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I wish there were some good tutorials for learning the on screen keyboard so that more of us could type on that keyboard as easily as sighted people do. I know of an app called talking Taiper, but it has not been updated in over a year. It might not be a very good tutorial anymore and it might not be compatible with iOS 13. But if you know braille, braille screen input is a very good way to use your on screen keyboard. Especially if you have one of the larger iPhones such as the iPhone 7 Plus or later.
On Feb 20, 2020, at 4:24 PM, Jim Wohlgamuth <wohlggie@...> wrote:
Hi There Again!
When I received my first Iphone I purchased a
blue tooth keyboard expecting to have issues with the onscreen
keyboard. After about a month to month and a half I found
myself using the external keyboard less and less. I do wish
there was a blue tooth keyboard with a numberpad so when I wish
to enter a string of numbers I could do it much easier. Good
Luck and Have A Good 1! de
On 20-Feb-20 18:19, Victor wrote:
The one thing I have not mastered on touchscreens is using
the on-screen keyboard well. However, I work around that by
using braille screen input and dictation. But again, those who
have dexterity issues and finger sensitivity issues may have
trouble using a touchscreen.
For those who have lost their eyesight later in life, I
can totally understand why they might have trouble using
touch screens. They may have a deck stair ready issues and
finger sensitivity issues that those of us who have been
blind since birth or since we were very young do not have.
Therefore, I can certainly see the exceptions to what we
are talking about. In these cases, maybe a flip phone
would be best.
On Feb 20, 2020, at 12:37 PM,
Jim Wohlgamuth via Groups.Io
Wonder what you base you
conclusions on? I personally know quite a number
of totally blind iPhone users and I personally
have owned 6 or 7 touch screen phones and know of
a fairly large number of other totally blind
Androind users. So wonder if you actually took
any sort of poll -scientific or other wise to come
up with your conclusions..? Yes, I had a small
amount of sighted help in getting my first iphone
setup and a bit more in getting my Android setup
but using a touch screen device is far from being
difficult for the folks that I know as well as
To answer your question as to how a
totally blind or partially sighted person uses the
touch screens, we use our fingers to navigate
around the screen and locate the various items
that we wish to activate and then double tap them
to activate them. Yes, my first touch screen was
a bit of a challenge but now I would rather have a
touch screen phone than a physical key board. I
do use blue tooth keyboards with my various touch
screen devices but that is more out of convenience
rather than necessity. Of course I have always
been a very inquisitive indevisual. Just my
thoughts! Catch Ya later! de
On 20-Feb-20 10:01,
Gerald Levy via Groups.Io wrote:
I suspect that many "blind" consumers who use
smart phones that are completely devoid of tactile
buttons are not really "blind" at all, but
visually impaired and retain some funtional vision
to navigate around a touchscreen. Those who are
totally blind and purport to use a touchscreen
smart phone probably had a lot of sighted help.
Which is why smart phones with tactile keypads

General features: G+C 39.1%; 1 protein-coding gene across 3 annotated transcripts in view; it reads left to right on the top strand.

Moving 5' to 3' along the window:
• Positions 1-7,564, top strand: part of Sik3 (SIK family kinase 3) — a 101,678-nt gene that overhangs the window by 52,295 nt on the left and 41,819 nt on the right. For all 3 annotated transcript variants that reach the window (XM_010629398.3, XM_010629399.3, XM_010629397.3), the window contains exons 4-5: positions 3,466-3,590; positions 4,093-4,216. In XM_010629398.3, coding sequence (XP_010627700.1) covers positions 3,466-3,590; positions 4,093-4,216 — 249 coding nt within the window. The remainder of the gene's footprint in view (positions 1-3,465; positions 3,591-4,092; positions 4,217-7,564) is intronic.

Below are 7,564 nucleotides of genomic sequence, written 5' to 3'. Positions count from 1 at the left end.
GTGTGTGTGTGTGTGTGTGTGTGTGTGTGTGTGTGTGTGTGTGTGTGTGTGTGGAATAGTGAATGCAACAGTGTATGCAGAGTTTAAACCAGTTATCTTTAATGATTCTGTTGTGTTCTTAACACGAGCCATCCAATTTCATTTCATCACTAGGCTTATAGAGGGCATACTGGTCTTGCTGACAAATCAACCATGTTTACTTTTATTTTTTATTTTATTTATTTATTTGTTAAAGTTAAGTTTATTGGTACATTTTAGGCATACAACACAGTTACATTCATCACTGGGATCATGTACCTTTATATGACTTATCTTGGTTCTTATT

like the BlindShell and Smart Vision have been
introduced. So I'm looking forward to hearing
about the experiences of a totally blind consumer
using the new Samsung smart flip phone.
On 2/20/2020 9:41 AM,
about buttons is inaccurate based on
discussions I've seen on this topic before.
Most smart phones already had very few
buttons, and, as for the elimination of the
home button on the I-Phone, while I can't
speak from personal experience, I've seen
enough comments on lists like this that the
button's elimination doesn't mean blind people
can't use the phone. Evidently, the screen
simulates the presence of a button by
vibrating. I'm not saying I definitely
understand the situation and I await other
comments but how many people have you seen say
they stopped using an I-Phone because of
elimination of the home button?
You often state
the worst case interpretation of situations.
----- Origial Message
Sent: Thursday, February 20, 2020
Subject: Re: [TechTalk] New Smart
According to Consumer Reports, this Samsung
smart flip phone employs a new touchscreen
technology that allows it to be thin and
flexible enough to be folded in half like a
wallet. But in tests, it proved to be very
fragile, and CR did not recommend it, especially
in view of its very high price tag. And it
would probably not be a good choice for a blind
consumer because even unfolded the touchscreen
is relatively small and has no tactile buttons.
This seems to be a growing trend in smart
phones: eliminating all physical buttons, making
it virtually impossible for a blind consumer to
use the phone without some sighted help or a lot
of hands-on training.
On 2/19/2020 9:20 PM,
Mike B wrote:
I heard about
a phone like you're describing just the
other day and I think they said that Samsung
was the company producing it. From the way
the guy was describing the way it works, it
sounds like it'll be a really cool phone,
but for $1300 it damn well otta be! LOL
LOL Check out the link below for a review.
Take care. Mike. Sent from my iBarstool.
Sent: Wednesday, February 19, 2020
Subject: [TechTalk] New Smart Flip
My semi-techno-phobic dad is going to trade in
his old flip phone soon.
He said he saw something on TV advertising a
smart flip phone, he means
a phone with the same body style as a feature
flip phone but with the
capability of a modern iPhone or Android Smart
phone. I haven't heard
anything about this. Does anyone here have any
info about this type of
phone? Brand, Wireless carrier, etc?